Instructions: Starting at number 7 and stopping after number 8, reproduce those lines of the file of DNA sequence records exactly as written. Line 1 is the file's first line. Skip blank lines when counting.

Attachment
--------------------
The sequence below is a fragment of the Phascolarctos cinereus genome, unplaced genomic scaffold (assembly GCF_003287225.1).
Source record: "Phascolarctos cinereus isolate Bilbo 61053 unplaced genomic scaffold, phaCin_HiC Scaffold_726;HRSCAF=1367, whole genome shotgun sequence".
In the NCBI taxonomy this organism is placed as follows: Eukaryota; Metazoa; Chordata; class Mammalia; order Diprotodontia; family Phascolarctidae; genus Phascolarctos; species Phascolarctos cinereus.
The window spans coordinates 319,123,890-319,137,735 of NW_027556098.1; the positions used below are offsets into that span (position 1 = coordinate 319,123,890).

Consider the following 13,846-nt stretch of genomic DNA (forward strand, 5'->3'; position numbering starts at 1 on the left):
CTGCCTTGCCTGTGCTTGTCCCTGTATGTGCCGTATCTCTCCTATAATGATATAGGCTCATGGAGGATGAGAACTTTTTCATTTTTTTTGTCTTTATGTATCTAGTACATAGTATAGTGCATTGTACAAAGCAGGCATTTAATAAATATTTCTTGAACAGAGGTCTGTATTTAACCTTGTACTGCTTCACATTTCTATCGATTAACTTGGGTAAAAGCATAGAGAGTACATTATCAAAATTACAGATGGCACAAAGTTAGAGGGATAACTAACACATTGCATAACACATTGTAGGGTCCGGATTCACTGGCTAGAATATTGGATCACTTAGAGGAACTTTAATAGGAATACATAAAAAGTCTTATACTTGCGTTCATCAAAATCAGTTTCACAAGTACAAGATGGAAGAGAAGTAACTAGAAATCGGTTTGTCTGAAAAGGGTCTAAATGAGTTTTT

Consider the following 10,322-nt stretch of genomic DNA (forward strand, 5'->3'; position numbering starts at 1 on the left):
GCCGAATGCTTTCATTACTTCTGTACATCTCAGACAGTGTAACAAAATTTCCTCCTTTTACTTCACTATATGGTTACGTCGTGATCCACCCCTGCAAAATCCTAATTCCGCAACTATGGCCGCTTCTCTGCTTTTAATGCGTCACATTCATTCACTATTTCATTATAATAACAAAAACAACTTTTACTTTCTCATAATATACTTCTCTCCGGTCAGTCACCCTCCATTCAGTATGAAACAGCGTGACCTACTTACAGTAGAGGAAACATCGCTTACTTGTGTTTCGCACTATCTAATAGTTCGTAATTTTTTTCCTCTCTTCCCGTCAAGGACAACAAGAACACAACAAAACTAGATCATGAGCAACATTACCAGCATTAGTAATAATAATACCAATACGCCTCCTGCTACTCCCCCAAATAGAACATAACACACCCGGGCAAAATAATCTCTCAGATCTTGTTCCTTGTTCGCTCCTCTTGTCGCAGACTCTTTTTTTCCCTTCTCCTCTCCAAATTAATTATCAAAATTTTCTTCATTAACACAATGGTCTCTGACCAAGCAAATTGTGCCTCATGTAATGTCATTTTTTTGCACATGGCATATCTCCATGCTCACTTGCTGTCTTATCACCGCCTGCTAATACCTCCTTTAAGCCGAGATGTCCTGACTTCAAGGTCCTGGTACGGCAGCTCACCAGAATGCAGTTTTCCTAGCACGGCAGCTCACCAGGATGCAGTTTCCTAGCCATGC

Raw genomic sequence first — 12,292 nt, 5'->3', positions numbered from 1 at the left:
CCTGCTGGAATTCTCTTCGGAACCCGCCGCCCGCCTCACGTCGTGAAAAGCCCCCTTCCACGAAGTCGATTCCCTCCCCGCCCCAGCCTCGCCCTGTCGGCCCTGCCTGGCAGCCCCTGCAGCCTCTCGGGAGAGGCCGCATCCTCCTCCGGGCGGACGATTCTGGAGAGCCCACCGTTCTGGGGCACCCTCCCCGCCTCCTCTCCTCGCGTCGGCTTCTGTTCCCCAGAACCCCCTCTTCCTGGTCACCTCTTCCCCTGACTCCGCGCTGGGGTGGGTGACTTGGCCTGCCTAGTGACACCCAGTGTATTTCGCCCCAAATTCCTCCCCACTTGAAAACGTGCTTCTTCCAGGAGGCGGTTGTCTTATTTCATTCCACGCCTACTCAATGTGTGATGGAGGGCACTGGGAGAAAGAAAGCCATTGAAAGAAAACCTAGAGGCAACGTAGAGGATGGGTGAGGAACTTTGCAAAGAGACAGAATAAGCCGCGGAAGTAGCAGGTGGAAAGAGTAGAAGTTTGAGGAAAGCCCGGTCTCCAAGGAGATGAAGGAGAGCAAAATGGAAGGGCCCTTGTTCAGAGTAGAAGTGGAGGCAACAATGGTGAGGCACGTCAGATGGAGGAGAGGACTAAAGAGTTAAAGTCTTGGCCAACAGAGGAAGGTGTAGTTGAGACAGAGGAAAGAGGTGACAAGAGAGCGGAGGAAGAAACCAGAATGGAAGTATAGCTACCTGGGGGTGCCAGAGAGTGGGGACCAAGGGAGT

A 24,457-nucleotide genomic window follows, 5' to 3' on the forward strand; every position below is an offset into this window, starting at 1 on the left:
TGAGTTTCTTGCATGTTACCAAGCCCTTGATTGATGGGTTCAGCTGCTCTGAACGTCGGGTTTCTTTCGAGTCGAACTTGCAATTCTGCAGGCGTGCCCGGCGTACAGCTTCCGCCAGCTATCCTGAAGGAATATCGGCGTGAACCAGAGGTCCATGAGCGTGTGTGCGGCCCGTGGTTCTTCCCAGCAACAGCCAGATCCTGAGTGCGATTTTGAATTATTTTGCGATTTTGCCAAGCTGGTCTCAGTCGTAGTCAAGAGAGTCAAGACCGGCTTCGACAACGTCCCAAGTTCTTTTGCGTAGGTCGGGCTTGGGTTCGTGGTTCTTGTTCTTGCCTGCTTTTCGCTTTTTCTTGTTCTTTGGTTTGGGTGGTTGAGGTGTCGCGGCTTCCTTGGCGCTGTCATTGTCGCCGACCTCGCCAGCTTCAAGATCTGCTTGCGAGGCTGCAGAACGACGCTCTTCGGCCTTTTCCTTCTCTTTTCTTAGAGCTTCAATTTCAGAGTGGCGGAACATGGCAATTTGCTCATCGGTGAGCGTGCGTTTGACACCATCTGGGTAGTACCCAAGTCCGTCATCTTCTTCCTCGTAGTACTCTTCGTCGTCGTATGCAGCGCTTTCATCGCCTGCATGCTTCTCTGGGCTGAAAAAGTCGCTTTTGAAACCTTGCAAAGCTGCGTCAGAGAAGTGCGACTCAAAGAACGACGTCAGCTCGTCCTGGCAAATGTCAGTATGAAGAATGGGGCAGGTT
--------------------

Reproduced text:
Consider the following 10,322-nt stretch of genomic DNA (forward strand, 5'->3'; position numbering starts at 1 on the left):
GCCGAATGCTTTCATTACTTCTGTACATCTCAGACAGTGTAACAAAATTTCCTCCTTTTACTTCACTATATGGTTACGTCGTGATCCACCCCTGCAAAATCCTAATTCCGCAACTATGGCCGCTTCTCTGCTTTTAATGCGTCACATTCATTCACTATTTCATTATAATAACAAAAACAACTTTTACTTTCTCATAATATACTTCTCTCCGGTCAGTCACCCTCCATTCAGTATGAAACAGCGTGACCTACTTACAGTAGAGGAAACATCGCTTACTTGTGTTTCGCACTATCTAATAGTTCGTAATTTTTTTCCTCTCTTCCCGTCAAGGACAACAAGAACACAACAAAACTAGATCATGAGCAACATTACCAGCATTAGTAATAATAATACCAATACGCCTCCTGCTACTCCCCCAAATAGAACATAACACACCCGGGCAAAATAATCTCTCAGATCTTGTTCCTTGTTCGCTCCTCTTGTCGCAGACTCTTTTTTTCCCTTCTCCTCTCCAAATTAATTATCAAAATTTTCTTCATTAACACAATGGTCTCTGACCAAGCAAATTGTGCCTCATGTAATGTCATTTTTTTGCACATGGCATATCTCCATGCTCACTTGCTGTCTTATCACCGCCTGCTAATACCTCCTTTAAGCCGAGATGTCCTGACTTCAAGGTCCTGGTACGGCAGCTCACCAGAATGCAGTTTTCCTAGCACGGCAGCTCACCAGGATGCAGTTTCCTAGCCATGC